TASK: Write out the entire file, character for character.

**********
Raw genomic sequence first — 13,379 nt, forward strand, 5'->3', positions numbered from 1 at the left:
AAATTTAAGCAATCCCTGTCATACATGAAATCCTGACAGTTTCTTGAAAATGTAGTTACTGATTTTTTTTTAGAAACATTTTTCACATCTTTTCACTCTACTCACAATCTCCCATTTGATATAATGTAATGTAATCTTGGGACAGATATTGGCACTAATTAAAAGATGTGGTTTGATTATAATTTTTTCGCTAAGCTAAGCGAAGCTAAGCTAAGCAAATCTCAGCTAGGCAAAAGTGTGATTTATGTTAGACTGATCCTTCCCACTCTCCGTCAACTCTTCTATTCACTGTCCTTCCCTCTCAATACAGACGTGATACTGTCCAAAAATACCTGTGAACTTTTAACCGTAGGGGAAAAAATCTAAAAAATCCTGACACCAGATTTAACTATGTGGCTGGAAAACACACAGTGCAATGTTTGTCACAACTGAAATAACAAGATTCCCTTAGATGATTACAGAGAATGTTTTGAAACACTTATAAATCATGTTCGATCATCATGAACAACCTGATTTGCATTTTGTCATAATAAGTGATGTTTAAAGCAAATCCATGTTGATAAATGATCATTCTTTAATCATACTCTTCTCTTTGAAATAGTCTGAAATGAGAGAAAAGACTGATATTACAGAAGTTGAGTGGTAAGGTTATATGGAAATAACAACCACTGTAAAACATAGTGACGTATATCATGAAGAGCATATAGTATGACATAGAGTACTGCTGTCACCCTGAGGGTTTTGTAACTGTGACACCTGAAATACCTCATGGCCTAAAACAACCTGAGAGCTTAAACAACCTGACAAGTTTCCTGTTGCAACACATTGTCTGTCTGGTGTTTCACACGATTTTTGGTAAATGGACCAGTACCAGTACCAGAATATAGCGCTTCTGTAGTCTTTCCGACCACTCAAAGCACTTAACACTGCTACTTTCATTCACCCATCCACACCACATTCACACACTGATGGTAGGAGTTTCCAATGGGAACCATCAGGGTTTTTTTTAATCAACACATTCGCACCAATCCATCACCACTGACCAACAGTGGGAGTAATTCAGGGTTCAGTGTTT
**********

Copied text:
Raw genomic sequence first — 13,379 nt, forward strand, 5'->3', positions numbered from 1 at the left:
AAATTTAAGCAATCCCTGTCATACATGAAATCCTGACAGTTTCTTGAAAATGTAGTTACTGATTTTTTTTTAGAAACATTTTTCACATCTTTTCACTCTACTCACAATCTCCCATTTGATATAATGTAATGTAATCTTGGGACAGATATTGGCACTAATTAAAAGATGTGGTTTGATTATAATTTTTTCGCTAAGCTAAGCGAAGCTAAGCTAAGCAAATCTCAGCTAGGCAAAAGTGTGATTTATGTTAGACTGATCCTTCCCACTCTCCGTCAACTCTTCTATTCACTGTCCTTCCCTCTCAATACAGACGTGATACTGTCCAAAAATACCTGTGAACTTTTAACCGTAGGGGAAAAAATCTAAAAAATCCTGACACCAGATTTAACTATGTGGCTGGAAAACACACAGTGCAATGTTTGTCACAACTGAAATAACAAGATTCCCTTAGATGATTACAGAGAATGTTTTGAAACACTTATAAATCATGTTCGATCATCATGAACAACCTGATTTGCATTTTGTCATAATAAGTGATGTTTAAAGCAAATCCATGTTGATAAATGATCATTCTTTAATCATACTCTTCTCTTTGAAATAGTCTGAAATGAGAGAAAAGACTGATATTACAGAAGTTGAGTGGTAAGGTTATATGGAAATAACAACCACTGTAAAACATAGTGACGTATATCATGAAGAGCATATAGTATGACATAGAGTACTGCTGTCACCCTGAGGGTTTTGTAACTGTGACACCTGAAATACCTCATGGCCTAAAACAACCTGAGAGCTTAAACAACCTGACAAGTTTCCTGTTGCAACACATTGTCTGTCTGGTGTTTCACACGATTTTTGGTAAATGGACCAGTACCAGTACCAGAATATAGCGCTTCTGTAGTCTTTCCGACCACTCAAAGCACTTAACACTGCTACTTTCATTCACCCATCCACACCACATTCACACACTGATGGTAGGAGTTTCCAATGGGAACCATCAGGGTTTTTTTTAATCAACACATTCGCACCAATCCATCACCACTGACCAACAGTGGGAGTAATTCAGGGTTCAGTGTTT